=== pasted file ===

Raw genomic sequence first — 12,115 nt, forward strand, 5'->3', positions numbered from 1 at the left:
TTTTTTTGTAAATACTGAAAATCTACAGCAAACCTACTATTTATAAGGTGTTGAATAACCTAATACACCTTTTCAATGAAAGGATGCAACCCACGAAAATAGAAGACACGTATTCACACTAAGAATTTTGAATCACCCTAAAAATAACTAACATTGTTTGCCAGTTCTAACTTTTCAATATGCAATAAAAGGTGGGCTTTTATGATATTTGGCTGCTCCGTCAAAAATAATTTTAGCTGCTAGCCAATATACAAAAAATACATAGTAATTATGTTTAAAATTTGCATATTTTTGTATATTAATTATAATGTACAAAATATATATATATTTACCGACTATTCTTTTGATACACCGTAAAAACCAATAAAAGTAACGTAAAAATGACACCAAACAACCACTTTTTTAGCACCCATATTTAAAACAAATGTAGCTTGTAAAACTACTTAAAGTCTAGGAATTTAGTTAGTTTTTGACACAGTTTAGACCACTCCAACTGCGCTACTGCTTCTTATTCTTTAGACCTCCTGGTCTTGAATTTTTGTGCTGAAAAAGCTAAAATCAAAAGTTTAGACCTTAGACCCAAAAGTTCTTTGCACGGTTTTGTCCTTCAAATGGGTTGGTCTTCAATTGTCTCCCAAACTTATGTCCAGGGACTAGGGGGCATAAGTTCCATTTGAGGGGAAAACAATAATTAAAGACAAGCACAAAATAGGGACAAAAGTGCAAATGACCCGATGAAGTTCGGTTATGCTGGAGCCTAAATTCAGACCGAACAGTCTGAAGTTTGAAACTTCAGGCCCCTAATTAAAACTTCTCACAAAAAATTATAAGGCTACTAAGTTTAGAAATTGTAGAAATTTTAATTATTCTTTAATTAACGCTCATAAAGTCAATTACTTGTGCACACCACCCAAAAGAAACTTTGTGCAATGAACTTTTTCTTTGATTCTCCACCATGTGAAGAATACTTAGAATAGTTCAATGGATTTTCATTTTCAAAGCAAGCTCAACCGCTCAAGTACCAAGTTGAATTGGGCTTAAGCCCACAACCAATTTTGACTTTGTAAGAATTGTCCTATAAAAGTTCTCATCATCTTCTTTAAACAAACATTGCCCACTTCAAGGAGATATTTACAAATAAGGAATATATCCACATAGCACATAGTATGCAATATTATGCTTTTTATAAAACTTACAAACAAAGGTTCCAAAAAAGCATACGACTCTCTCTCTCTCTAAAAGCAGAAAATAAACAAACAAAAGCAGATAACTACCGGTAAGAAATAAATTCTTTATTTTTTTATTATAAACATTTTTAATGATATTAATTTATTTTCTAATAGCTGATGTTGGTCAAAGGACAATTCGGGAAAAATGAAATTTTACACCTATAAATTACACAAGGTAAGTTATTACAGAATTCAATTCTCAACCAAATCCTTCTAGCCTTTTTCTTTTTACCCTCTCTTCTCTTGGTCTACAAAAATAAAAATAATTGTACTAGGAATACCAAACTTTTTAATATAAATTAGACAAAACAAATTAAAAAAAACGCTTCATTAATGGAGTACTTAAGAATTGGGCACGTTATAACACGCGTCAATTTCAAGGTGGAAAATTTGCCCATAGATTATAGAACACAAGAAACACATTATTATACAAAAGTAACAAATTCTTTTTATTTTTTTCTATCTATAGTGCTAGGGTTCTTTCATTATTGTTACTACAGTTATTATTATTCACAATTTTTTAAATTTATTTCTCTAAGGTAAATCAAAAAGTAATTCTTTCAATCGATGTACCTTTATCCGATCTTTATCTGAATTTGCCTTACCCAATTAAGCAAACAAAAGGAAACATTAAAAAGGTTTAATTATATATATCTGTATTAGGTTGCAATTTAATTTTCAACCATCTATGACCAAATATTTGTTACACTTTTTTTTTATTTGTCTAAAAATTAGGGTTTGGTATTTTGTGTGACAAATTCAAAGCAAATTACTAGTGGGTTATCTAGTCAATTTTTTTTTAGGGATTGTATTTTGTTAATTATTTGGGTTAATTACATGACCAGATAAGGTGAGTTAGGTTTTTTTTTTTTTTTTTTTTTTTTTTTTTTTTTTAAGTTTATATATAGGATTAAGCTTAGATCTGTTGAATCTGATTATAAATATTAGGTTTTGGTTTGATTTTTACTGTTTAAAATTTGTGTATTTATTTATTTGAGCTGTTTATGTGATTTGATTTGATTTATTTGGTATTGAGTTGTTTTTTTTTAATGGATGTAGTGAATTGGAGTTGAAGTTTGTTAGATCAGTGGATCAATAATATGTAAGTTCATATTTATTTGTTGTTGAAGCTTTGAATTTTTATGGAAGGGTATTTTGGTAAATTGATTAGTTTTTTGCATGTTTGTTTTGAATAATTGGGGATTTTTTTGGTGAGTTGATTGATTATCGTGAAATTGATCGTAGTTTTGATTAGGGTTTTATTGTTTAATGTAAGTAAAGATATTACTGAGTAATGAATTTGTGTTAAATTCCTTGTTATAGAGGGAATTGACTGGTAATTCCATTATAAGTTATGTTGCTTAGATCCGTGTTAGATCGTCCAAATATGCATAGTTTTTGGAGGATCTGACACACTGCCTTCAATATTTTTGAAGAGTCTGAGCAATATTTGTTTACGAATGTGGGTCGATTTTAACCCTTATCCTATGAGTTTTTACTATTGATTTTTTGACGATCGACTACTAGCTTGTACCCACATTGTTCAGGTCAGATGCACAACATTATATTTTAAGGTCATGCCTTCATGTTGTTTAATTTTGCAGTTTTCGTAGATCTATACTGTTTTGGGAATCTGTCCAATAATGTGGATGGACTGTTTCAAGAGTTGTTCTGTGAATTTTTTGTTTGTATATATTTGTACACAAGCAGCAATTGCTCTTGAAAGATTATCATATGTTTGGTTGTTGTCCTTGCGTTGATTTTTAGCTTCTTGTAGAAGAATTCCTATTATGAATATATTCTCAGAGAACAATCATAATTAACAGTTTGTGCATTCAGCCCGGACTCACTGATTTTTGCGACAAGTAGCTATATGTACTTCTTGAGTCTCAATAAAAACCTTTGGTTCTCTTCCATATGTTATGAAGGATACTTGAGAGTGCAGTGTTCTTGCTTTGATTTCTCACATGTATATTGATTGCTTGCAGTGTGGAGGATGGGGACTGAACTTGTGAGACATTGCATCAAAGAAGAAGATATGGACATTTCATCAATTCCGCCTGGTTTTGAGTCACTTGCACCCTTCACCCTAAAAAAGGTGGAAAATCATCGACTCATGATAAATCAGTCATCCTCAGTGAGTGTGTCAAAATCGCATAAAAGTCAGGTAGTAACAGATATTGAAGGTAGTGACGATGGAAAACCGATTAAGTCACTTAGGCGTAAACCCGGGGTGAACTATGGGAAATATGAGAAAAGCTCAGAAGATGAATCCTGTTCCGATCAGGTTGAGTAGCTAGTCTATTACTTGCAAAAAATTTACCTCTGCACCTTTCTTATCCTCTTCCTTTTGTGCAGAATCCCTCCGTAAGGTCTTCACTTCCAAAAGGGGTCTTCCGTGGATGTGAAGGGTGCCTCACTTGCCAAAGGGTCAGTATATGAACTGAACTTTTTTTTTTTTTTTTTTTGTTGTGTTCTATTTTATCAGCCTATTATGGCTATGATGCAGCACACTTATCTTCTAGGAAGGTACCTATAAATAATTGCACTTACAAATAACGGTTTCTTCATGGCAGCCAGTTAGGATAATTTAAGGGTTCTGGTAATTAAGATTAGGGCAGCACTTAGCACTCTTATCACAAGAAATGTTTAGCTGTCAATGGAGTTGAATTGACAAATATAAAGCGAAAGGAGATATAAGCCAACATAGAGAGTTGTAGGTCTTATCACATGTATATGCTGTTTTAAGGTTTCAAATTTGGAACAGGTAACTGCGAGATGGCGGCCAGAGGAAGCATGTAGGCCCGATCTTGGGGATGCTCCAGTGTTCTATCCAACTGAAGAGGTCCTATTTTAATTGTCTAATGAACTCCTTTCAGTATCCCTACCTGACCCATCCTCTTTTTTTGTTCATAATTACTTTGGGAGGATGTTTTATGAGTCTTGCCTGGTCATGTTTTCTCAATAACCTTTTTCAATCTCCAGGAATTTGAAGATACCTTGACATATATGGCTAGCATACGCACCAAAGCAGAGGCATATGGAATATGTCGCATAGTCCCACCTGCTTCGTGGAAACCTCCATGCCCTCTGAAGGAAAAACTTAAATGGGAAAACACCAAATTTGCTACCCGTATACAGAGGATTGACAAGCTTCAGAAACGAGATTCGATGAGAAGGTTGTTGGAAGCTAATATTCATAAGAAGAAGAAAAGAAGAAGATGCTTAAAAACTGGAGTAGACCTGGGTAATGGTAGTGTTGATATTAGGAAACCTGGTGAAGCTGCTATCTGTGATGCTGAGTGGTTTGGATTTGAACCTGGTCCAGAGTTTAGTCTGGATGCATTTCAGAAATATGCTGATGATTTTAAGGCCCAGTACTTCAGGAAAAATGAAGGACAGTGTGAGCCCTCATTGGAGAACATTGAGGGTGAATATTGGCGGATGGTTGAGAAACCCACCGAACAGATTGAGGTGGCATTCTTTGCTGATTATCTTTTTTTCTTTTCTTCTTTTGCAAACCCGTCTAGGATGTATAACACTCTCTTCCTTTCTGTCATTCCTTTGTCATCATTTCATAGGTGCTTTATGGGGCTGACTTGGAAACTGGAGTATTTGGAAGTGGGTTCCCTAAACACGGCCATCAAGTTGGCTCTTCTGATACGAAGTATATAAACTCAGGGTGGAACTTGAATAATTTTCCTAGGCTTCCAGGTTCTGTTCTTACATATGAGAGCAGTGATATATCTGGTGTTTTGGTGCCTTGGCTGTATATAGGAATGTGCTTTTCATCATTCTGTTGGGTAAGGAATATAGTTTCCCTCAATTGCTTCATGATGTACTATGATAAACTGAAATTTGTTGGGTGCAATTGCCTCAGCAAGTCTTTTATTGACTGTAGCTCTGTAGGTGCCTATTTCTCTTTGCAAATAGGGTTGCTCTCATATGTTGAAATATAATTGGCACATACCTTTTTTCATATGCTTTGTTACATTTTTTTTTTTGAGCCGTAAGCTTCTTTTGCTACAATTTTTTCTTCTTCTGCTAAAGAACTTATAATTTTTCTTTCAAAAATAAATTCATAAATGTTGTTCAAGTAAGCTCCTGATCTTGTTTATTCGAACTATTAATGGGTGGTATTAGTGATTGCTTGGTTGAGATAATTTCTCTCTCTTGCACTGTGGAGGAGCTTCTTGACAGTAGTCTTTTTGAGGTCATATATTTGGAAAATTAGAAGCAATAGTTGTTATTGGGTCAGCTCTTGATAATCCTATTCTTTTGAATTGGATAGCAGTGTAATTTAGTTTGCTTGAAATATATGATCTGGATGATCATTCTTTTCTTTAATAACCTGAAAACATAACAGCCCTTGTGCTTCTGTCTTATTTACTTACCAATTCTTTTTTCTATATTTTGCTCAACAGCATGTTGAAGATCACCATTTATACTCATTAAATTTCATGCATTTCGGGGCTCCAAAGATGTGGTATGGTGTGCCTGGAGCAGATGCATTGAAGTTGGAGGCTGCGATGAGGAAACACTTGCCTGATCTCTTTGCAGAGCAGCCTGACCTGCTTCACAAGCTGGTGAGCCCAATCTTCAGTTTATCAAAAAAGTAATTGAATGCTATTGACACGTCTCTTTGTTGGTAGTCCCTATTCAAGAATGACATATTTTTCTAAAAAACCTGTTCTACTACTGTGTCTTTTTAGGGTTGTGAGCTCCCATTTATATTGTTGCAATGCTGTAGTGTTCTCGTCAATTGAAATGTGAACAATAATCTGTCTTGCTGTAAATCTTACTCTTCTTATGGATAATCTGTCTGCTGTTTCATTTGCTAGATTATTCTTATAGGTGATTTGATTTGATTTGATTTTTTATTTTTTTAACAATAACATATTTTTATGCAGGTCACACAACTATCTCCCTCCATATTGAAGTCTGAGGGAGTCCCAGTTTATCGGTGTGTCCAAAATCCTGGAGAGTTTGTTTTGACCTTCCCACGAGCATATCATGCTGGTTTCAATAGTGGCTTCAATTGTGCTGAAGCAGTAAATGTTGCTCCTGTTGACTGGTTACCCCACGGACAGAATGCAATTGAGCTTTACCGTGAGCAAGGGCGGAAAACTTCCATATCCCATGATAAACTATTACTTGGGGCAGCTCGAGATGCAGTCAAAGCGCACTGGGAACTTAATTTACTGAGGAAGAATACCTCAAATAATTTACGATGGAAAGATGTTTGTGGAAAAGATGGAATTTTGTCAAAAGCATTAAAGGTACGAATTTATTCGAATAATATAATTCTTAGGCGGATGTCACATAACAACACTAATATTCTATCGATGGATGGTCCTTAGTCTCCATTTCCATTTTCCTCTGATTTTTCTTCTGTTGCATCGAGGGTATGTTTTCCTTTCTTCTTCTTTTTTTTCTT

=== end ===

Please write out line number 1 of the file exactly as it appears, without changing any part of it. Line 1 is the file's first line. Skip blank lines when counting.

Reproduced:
Raw genomic sequence first — 12,115 nt, forward strand, 5'->3', positions numbered from 1 at the left: